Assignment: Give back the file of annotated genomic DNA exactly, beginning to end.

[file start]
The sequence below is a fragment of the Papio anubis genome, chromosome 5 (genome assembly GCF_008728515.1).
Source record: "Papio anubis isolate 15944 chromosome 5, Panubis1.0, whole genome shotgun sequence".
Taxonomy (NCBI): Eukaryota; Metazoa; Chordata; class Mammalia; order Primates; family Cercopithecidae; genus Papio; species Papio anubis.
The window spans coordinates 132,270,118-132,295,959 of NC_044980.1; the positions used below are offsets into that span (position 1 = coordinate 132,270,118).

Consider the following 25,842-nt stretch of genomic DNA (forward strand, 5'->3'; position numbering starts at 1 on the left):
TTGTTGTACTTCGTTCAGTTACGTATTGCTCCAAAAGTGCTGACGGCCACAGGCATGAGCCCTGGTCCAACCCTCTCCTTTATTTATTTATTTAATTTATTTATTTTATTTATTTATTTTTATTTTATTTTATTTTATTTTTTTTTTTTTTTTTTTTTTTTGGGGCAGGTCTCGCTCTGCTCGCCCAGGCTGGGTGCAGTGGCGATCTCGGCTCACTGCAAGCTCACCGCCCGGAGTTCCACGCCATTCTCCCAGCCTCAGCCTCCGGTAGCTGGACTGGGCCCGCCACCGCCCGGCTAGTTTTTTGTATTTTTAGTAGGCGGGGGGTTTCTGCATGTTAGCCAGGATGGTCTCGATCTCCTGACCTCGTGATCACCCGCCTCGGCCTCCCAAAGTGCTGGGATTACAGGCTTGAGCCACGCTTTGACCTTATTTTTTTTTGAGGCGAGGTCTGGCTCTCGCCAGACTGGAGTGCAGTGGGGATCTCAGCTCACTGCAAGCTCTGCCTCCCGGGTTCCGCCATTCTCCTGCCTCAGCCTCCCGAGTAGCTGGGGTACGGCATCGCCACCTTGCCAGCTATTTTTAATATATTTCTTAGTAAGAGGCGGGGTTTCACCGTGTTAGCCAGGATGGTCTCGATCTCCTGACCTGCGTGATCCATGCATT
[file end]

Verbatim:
The sequence below is a fragment of the Papio anubis genome, chromosome 5 (genome assembly GCF_008728515.1).
Source record: "Papio anubis isolate 15944 chromosome 5, Panubis1.0, whole genome shotgun sequence".
Taxonomy (NCBI): Eukaryota; Metazoa; Chordata; class Mammalia; order Primates; family Cercopithecidae; genus Papio; species Papio anubis.
The window spans coordinates 132,270,118-132,295,959 of NC_044980.1; the positions used below are offsets into that span (position 1 = coordinate 132,270,118).

Consider the following 25,842-nt stretch of genomic DNA (forward strand, 5'->3'; position numbering starts at 1 on the left):
TTGTTGTACTTCGTTCAGTTACGTATTGCTCCAAAAGTGCTGACGGCCACAGGCATGAGCCCTGGTCCAACCCTCTCCTTTATTTATTTATTTAATTTATTTATTTTATTTATTTATTTTTATTTTATTTTATTTTATTTTTTTTTTTTTTTTTTTTTTTTGGGGCAGGTCTCGCTCTGCTCGCCCAGGCTGGGTGCAGTGGCGATCTCGGCTCACTGCAAGCTCACCGCCCGGAGTTCCACGCCATTCTCCCAGCCTCAGCCTCCGGTAGCTGGACTGGGCCCGCCACCGCCCGGCTAGTTTTTTGTATTTTTAGTAGGCGGGGGGTTTCTGCATGTTAGCCAGGATGGTCTCGATCTCCTGACCTCGTGATCACCCGCCTCGGCCTCCCAAAGTGCTGGGATTACAGGCTTGAGCCACGCTTTGACCTTATTTTTTTTTGAGGCGAGGTCTGGCTCTCGCCAGACTGGAGTGCAGTGGGGATCTCAGCTCACTGCAAGCTCTGCCTCCCGGGTTCCGCCATTCTCCTGCCTCAGCCTCCCGAGTAGCTGGGGTACGGCATCGCCACCTTGCCAGCTATTTTTAATATATTTCTTAGTAAGAGGCGGGGTTTCACCGTGTTAGCCAGGATGGTCTCGATCTCCTGACCTGCGTGATCCATGCATT